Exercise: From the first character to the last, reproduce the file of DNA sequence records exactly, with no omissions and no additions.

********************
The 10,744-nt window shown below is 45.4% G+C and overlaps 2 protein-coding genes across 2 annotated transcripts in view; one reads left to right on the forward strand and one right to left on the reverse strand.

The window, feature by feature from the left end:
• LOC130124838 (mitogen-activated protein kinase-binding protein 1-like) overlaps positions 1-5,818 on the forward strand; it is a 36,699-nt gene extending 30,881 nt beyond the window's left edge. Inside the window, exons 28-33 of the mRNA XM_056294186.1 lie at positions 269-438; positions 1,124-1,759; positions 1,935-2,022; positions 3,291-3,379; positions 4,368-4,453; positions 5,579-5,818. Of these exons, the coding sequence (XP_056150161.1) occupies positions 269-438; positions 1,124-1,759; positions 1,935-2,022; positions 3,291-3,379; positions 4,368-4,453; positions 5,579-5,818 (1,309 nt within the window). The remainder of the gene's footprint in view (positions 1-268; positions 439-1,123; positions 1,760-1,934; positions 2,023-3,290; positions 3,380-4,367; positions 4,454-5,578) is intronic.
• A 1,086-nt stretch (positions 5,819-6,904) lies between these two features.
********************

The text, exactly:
The 10,744-nt window shown below is 45.4% G+C and overlaps 2 protein-coding genes across 2 annotated transcripts in view; one reads left to right on the forward strand and one right to left on the reverse strand.

The window, feature by feature from the left end:
• LOC130124838 (mitogen-activated protein kinase-binding protein 1-like) overlaps positions 1-5,818 on the forward strand; it is a 36,699-nt gene extending 30,881 nt beyond the window's left edge. Inside the window, exons 28-33 of the mRNA XM_056294186.1 lie at positions 269-438; positions 1,124-1,759; positions 1,935-2,022; positions 3,291-3,379; positions 4,368-4,453; positions 5,579-5,818. Of these exons, the coding sequence (XP_056150161.1) occupies positions 269-438; positions 1,124-1,759; positions 1,935-2,022; positions 3,291-3,379; positions 4,368-4,453; positions 5,579-5,818 (1,309 nt within the window). The remainder of the gene's footprint in view (positions 1-268; positions 439-1,123; positions 1,760-1,934; positions 2,023-3,290; positions 3,380-4,367; positions 4,454-5,578) is intronic.
• A 1,086-nt stretch (positions 5,819-6,904) lies between these two features.